010 Dakota, Shorty and Dolan - Abandoned places, anxiety, nursing, and hospitals Part 1

Good Clean Talks 10

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  1. I had to stop listening, since within the first 5 minutes, some information was completely wrong. Having worked Hospice for 5 of 15 years in Nursing, I have followed a strict protocol for preparing a deceased person for transportation, usually the funeral home. They are NOT thrown around like furniture. They are not treated like trash.They ARE treated like a person. No, the head is NOT just wrapped in a sheet.Every facility has "shroud" packs. It will contain gloves, a variety of bandages and coverings, soap, and cloths to clean and a shroud {not a sheet}. Next, you give the person a bed bath. Clean away blood, cover wounds and punctures, and remove IV's and other tubes (unless patient is slated for autopsy, then they must remain in place, but clean them off as well). Remember that sphincters relax and there will be drainage in the groin and buttocks areas—provide some absorbent pads. If the patient wore dentures and they are available, put them in. Comb their hair. The last step is to move them to the stretcher or morgue cart,where you will wrap the person snugly in the shroud. Make absolutely sure all identifying tags are correct and in place. One tag goes on the chest, one on the big toe or ankle. Make sure the information matches. Check your paperwork and documentation one last time. Your last duty is to transport the person to the facility's morgue.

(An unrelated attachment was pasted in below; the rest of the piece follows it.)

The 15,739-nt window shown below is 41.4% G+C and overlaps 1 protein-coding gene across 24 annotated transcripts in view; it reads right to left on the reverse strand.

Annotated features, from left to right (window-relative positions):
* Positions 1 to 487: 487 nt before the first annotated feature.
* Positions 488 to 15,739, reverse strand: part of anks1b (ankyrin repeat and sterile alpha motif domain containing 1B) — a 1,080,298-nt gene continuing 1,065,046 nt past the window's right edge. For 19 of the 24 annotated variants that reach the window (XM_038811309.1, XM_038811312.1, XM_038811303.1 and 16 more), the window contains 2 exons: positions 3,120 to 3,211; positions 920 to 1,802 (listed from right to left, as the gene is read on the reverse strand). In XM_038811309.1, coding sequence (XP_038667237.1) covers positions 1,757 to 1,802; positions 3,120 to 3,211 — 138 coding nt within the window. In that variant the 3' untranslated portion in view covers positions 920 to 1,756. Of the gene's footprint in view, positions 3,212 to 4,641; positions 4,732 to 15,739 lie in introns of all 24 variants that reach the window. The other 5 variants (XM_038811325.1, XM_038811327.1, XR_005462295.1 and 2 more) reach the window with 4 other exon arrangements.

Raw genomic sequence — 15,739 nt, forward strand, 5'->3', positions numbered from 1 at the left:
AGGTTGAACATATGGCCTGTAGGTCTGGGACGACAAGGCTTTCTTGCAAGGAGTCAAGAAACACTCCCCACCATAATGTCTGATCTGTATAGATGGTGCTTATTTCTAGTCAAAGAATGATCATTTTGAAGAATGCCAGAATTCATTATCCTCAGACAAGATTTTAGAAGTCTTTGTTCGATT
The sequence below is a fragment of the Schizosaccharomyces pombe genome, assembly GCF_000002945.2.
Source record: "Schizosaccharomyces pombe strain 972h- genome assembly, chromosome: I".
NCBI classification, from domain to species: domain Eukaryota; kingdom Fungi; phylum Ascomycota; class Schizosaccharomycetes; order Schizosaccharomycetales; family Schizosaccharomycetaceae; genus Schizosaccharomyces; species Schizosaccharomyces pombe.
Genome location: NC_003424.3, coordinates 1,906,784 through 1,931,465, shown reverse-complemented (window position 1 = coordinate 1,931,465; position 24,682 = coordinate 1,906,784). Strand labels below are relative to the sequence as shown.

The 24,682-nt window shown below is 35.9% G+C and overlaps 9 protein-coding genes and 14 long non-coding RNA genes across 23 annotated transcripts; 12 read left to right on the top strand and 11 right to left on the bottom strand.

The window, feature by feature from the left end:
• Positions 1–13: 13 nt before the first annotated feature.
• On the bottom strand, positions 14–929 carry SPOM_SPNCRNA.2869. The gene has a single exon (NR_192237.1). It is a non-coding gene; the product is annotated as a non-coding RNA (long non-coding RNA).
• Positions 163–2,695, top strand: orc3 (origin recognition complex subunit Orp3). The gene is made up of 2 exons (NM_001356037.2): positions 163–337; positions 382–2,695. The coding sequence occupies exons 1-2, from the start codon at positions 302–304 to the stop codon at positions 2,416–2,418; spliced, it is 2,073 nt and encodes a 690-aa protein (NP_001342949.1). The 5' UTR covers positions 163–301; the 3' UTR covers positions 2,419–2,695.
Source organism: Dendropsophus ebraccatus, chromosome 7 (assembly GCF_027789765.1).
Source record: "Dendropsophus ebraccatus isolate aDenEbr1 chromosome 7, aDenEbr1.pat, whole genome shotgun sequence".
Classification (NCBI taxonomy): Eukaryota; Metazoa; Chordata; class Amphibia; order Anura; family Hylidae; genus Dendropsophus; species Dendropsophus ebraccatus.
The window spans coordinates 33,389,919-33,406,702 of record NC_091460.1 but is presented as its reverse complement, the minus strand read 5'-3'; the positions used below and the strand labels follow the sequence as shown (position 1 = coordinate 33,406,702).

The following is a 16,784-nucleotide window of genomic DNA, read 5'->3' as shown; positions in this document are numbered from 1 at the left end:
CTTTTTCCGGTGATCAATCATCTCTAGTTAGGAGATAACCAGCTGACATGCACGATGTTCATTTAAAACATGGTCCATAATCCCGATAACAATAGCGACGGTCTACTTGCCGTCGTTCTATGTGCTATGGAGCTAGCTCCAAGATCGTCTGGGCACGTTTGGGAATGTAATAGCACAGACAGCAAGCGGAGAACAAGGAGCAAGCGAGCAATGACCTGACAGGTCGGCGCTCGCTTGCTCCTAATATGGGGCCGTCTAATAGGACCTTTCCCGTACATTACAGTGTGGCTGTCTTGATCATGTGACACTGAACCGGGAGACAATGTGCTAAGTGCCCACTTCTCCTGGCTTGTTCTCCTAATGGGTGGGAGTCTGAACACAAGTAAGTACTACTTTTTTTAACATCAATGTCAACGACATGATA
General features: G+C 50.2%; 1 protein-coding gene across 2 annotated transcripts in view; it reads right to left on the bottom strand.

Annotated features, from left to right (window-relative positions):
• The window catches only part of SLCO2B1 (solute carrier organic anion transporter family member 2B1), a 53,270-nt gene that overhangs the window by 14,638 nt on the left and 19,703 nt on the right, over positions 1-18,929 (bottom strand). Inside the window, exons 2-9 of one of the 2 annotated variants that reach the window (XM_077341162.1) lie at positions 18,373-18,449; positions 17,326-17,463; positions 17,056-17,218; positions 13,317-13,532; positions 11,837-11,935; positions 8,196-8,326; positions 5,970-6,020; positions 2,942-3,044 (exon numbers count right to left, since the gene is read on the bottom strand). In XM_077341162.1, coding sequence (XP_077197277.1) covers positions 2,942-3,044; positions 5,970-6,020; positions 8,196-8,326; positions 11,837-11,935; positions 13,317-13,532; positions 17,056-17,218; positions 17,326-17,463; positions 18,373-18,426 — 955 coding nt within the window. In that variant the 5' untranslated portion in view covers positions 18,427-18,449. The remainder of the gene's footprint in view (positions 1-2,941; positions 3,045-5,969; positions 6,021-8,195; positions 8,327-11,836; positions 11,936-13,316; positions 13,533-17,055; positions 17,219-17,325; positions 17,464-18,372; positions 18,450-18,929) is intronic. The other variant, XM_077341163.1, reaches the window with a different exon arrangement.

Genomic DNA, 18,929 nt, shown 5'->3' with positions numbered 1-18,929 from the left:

IF anyone treats the person, as described by the person speaking, that IS automatic grounds for dismissal in most, if not all medical facilities. To say a sick person or someone who has died is just a way for hospitals, doctors, Big Pharma and Funeral homes to make money, is appalling. Anyone who feels this way should never be allowed to work in the healthcare field.

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    1. Thanks for your reply! Yeah, the only time I've ever heard of bodies being mistreated like that was from this podcast guest. I try to remain skeptical when I hear things like that. I'll be sure to address this in another podcast for sure. This is one of the reasons I love doing this podcast... there's a lot of misinformation out there and I think it's our responsibility to get to the truth. I'd love to have you on the podcast for an interview to talk about some of your experiences in hospice and nursing. Of course if you wish to remain anonymous I completely understand!

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